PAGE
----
THIS OPINION HAS NO PRECEDENTIAL VALUE. IT SHOULD NOT BE CITED OR RELIED ON AS PRECEDENT IN ANY PROCEEDING EXCEPT AS PROVIDED BY RULE 239(d)(2), SCACR.
THE STATE OF SOUTH CAROLINA
In The Court of Appeals
Ronald D. Stroman, Respondent,
Janie Robinson, Appellant.
Appeal From Orangeburg County
Anne Gue Jones, Family Court Judge
Unpublished Opinion No. 2005-UP-005
Submitted December 1, 2004 – Filed January 7, 2005
Janie Robinson, of Orangeburg, for Appellant, pro se.
Ronald Dewey Stroman, Sr., of Orangeburg, for Respondent.
PER CURIAM: Janie Robinson appeals from a family court order modifying a previous visitation order and holding her in contempt for failing to allow Ronald D. Stroman visitation with the parties’ child. We affirm  pursuant to Rule 220(b), SCACR and the following authorities: S.C. Code Ann. § 20-7-420(36) (Supp. 2003) (granting the family court jurisdiction to issue orders compelling investigation by the Department of Social Services); Rule 208(b)(1)(B) (“The statement [of issues on appeal] shall be concise and direct as to each issue . . . . Broad general statements may be disregarded by the appellate court. Ordinarily, no point will be considered which is not set forth in the statement of the issues on appeal.”); Rule 208(b)(1)(D) (“At the head of each part, the particular issue to be addressed shall be set forth in distinctive type, followed by discussion and citations of authority.”); Rule 208(b)(4) (“The brief shall contain references to the transcript, pleadings, orders, exhibits, or other materials which may be properly included in the Record on Appeal [see Rule 210(c)] to support the salient facts alleged.”); State v. Burton, 356 S.C. 259, 265 n.5, 589 S.E.2d 6, 9 n.5 (2003) (“A pro se litigant who knowingly elects to represent himself assumes full responsibility for complying with substantive and procedural requirements of the law.”); Pirayesh v. Pirayesh, 359 S.C. 284, 299, 596 S.E.2d 505, 513 (Ct. App. 2004) (applying the best interest of the child standard when considering a parent’s ability to travel with his or her children); Paparella v. Paparella, 340 S.C. 186, 191, 531 S.E.2d 297, 300 (Ct. App. 2000) (“As with child custody, the welfare and best interests of the child are the primary considerations in determining visitation. Similarly, visitation is addressed to the broad discretion of the family court and its decision will not be disturbed on appeal absent abuse.”).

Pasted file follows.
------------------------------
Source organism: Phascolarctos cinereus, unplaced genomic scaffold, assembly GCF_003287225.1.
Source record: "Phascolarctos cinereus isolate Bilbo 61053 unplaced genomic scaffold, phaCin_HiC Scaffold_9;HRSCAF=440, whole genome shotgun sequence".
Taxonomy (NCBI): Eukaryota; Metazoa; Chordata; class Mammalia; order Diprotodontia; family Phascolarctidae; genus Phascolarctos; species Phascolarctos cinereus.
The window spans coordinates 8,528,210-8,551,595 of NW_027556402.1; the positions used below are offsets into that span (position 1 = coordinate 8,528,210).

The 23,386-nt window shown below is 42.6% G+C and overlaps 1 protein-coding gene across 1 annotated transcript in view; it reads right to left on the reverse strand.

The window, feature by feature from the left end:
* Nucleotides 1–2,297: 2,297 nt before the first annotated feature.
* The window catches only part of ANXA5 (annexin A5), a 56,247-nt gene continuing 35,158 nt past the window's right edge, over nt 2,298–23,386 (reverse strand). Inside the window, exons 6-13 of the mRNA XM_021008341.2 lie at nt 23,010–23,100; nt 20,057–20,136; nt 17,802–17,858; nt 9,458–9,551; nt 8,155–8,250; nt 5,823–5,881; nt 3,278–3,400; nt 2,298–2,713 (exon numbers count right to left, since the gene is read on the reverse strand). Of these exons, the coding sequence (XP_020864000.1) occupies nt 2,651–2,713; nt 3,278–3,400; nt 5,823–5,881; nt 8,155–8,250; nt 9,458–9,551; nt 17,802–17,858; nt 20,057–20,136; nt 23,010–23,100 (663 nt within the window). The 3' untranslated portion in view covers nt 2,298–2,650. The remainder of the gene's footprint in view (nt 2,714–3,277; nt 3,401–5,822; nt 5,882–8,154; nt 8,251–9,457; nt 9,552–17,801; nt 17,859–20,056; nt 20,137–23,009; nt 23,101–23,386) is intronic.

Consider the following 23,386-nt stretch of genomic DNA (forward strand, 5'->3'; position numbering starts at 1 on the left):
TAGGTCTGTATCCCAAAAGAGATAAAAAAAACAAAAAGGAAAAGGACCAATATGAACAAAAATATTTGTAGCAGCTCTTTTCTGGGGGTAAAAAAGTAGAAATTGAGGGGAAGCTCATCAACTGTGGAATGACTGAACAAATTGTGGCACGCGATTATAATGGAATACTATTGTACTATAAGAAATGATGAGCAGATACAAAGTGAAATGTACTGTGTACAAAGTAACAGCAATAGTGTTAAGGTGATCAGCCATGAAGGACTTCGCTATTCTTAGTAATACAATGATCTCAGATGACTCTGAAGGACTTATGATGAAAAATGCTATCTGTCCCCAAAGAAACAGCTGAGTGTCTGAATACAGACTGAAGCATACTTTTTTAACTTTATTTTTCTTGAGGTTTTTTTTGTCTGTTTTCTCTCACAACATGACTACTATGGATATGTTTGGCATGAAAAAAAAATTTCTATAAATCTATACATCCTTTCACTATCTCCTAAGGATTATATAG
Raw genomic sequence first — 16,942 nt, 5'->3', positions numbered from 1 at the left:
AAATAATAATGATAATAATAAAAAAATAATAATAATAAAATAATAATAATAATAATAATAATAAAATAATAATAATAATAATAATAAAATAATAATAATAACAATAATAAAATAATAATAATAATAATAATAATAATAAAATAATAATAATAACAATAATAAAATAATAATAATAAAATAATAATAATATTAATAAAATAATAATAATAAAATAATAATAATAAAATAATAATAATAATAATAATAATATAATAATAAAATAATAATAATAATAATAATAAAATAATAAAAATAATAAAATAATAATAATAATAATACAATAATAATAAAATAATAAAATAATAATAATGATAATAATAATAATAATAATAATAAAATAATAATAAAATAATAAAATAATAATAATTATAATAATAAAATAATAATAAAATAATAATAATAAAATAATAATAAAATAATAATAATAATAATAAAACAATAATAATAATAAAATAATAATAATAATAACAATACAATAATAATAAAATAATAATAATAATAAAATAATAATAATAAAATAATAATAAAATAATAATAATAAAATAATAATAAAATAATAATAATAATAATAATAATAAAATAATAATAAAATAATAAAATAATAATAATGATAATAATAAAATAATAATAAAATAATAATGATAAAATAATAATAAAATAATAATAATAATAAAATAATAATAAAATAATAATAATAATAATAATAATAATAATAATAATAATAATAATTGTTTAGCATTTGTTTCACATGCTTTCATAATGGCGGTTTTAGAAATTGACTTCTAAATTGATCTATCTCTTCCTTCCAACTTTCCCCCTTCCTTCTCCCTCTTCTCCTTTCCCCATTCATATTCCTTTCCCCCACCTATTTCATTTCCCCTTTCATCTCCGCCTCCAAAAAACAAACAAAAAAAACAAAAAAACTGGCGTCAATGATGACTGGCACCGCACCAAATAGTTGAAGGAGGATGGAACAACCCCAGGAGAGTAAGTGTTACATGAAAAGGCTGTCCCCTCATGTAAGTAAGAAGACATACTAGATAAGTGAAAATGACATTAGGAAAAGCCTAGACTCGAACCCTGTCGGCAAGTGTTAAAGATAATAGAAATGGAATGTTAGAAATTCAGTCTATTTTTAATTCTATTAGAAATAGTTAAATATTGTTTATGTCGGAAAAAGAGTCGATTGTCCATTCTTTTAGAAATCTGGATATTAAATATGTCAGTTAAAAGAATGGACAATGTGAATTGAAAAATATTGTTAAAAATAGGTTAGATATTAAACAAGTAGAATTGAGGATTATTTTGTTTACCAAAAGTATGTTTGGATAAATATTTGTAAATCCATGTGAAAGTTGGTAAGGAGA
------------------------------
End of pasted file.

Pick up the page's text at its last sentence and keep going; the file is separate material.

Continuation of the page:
HEARN, C.J., GOOLSBY and WILLIAMS, JJ., concur.
 We decide this case without oral argument pursuant to Rule 215, SCACR.